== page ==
The pattern is increasingly familiar: undeveloped urban land is a beacon for commercial developers, developers who inevitably demand changes in the urban plan to accommodate suburban-style, plunk-‘em-down-anywhere malls.
Fortunately, the development of a SmartCenter shopping mall in St-Michel’s abandoned quarry has gone to the Office de Consultation Publique de Montréal, a democratic step that has been skirted by the city in other recent developments. The proposed SmartCenter would require changes to the urban plan’s density, zoning, building height and parking regulations.
Of course even the best democratic planning hardly guarantees enlightened urbanism, especially in a area that is desperate for economic development. The St-Michel/Park-Ex/Villeray borough has the lowest average household income in Montreal.
Smart Centers claim to specialize in “large-scale, value-oriented shopping centres,” and typical tenants include the likes of Wal-Mart, Home Depot, Winners and Best Buy. The proposed development would include 74,320 sq meters of commercial floorspace on 3 levels, 3,200 parking spaces, green spaces and a bike path. The architectural drawings, which incorporate glass towers against a backdrop of sheer rock walls, are kind of sci-fi cool.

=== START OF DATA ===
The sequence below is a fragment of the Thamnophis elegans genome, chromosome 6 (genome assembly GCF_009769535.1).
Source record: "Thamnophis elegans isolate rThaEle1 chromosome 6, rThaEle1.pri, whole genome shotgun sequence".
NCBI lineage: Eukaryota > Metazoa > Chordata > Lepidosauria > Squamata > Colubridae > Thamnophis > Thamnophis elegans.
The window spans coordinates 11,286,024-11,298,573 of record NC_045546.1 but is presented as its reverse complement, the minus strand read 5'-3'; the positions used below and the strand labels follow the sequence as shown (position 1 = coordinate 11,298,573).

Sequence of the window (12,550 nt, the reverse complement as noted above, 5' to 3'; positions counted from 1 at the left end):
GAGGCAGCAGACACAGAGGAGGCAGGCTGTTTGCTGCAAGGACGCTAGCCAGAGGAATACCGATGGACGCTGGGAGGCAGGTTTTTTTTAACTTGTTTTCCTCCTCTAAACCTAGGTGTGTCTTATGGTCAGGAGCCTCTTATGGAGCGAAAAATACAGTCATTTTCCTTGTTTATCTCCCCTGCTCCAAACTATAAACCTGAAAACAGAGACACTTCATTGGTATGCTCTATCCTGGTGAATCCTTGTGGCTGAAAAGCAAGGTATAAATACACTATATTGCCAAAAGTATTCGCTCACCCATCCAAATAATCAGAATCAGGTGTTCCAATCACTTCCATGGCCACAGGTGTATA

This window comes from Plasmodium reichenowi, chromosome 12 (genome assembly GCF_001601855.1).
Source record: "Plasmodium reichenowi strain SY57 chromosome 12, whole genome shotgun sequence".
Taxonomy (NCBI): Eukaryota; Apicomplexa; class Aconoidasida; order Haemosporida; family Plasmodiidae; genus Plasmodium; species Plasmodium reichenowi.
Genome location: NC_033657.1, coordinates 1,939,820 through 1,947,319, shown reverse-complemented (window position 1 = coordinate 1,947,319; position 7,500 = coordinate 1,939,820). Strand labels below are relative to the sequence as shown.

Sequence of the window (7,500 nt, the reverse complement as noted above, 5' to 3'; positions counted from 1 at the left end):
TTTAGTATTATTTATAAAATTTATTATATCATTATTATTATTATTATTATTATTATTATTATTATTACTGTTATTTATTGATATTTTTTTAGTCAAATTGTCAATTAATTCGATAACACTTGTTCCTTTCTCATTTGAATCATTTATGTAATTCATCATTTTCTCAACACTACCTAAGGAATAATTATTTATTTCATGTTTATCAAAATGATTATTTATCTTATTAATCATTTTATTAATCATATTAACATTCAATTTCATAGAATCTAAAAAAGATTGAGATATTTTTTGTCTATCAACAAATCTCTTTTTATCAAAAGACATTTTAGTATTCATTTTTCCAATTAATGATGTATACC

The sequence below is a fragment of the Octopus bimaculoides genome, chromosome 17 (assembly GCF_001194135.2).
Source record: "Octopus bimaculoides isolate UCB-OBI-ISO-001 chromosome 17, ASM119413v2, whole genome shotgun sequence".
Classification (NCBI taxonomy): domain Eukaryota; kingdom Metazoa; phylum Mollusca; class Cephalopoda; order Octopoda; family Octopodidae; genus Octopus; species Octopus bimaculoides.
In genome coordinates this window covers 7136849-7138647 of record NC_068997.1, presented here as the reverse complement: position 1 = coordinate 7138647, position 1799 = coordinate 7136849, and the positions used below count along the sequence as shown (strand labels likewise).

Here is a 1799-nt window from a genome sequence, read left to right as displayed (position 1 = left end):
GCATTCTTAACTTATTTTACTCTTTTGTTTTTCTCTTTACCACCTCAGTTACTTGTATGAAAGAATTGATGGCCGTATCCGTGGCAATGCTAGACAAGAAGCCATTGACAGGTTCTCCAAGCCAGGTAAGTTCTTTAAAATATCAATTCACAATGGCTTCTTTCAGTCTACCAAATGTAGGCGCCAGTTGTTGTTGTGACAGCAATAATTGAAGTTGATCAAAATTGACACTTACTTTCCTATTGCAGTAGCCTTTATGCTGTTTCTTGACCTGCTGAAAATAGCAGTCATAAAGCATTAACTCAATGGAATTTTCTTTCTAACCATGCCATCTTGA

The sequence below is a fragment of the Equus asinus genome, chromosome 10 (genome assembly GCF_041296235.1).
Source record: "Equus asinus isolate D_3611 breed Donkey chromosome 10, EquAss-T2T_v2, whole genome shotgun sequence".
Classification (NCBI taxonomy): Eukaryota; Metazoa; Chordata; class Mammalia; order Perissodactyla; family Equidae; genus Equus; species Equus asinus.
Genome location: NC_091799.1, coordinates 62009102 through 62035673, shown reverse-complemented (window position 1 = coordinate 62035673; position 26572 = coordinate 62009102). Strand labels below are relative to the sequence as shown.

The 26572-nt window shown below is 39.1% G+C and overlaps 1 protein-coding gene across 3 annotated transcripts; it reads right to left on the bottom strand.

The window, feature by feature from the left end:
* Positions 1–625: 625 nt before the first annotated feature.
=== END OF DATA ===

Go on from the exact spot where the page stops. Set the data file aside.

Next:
Public consultation will be held on May 20th and 21st, and citizens can voice their opinions on June 5th. A vast collection of documentation on the project is available at Montreal’s Public Consultation Office.
Two immense and abandoned limestone quarries, Carrière Miron and Carrière Francon, take up nearly half of St-Michel’s territory. The mines closed in the 1960s, and the open pits were turned into a ready-made dump. The dump closed in 1999, although a recycling plant and a power station that captures methane gas from the site are still present (Spacing visited the complex last fall and reported here).
Other parts of the quarry are occupied by National Circus School, the Cirque du Soleil‘s residence buildings and the TOHU circus museum and theatre. A large area is to be turned into a municipal park and camping site by 2020. The section slated for development is currently used to dump snow during the winter.